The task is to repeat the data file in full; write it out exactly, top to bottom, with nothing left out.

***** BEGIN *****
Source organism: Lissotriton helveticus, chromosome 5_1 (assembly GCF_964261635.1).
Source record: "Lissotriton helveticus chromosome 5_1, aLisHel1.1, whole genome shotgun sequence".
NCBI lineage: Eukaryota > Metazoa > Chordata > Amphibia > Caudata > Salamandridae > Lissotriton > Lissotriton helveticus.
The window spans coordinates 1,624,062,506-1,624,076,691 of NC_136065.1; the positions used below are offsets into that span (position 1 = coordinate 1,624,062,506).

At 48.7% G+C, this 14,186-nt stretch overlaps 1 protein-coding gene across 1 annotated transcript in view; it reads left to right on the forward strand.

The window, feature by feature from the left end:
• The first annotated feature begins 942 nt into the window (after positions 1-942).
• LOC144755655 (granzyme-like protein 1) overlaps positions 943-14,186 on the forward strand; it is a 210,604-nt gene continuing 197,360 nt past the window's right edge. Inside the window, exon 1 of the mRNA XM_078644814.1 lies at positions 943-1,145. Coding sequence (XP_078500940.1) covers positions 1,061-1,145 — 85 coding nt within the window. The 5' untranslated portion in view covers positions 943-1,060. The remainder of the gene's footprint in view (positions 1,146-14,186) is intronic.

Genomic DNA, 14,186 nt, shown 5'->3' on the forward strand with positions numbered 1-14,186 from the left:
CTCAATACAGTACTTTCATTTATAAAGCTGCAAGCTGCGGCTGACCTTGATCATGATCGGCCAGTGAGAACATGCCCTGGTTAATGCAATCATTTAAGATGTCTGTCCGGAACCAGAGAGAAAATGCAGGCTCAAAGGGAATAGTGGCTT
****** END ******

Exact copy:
Source organism: Lissotriton helveticus, chromosome 5_1 (assembly GCF_964261635.1).
Source record: "Lissotriton helveticus chromosome 5_1, aLisHel1.1, whole genome shotgun sequence".
NCBI lineage: Eukaryota > Metazoa > Chordata > Amphibia > Caudata > Salamandridae > Lissotriton > Lissotriton helveticus.
The window spans coordinates 1,624,062,506-1,624,076,691 of NC_136065.1; the positions used below are offsets into that span (position 1 = coordinate 1,624,062,506).

At 48.7% G+C, this 14,186-nt stretch overlaps 1 protein-coding gene across 1 annotated transcript in view; it reads left to right on the forward strand.

The window, feature by feature from the left end:
• The first annotated feature begins 942 nt into the window (after positions 1-942).
• LOC144755655 (granzyme-like protein 1) overlaps positions 943-14,186 on the forward strand; it is a 210,604-nt gene continuing 197,360 nt past the window's right edge. Inside the window, exon 1 of the mRNA XM_078644814.1 lies at positions 943-1,145. Coding sequence (XP_078500940.1) covers positions 1,061-1,145 — 85 coding nt within the window. The 5' untranslated portion in view covers positions 943-1,060. The remainder of the gene's footprint in view (positions 1,146-14,186) is intronic.

Genomic DNA, 14,186 nt, shown 5'->3' on the forward strand with positions numbered 1-14,186 from the left:
CTCAATACAGTACTTTCATTTATAAAGCTGCAAGCTGCGGCTGACCTTGATCATGATCGGCCAGTGAGAACATGCCCTGGTTAATGCAATCATTTAAGATGTCTGTCCGGAACCAGAGAGAAAATGCAGGCTCAAAGGGAATAGTGGCTT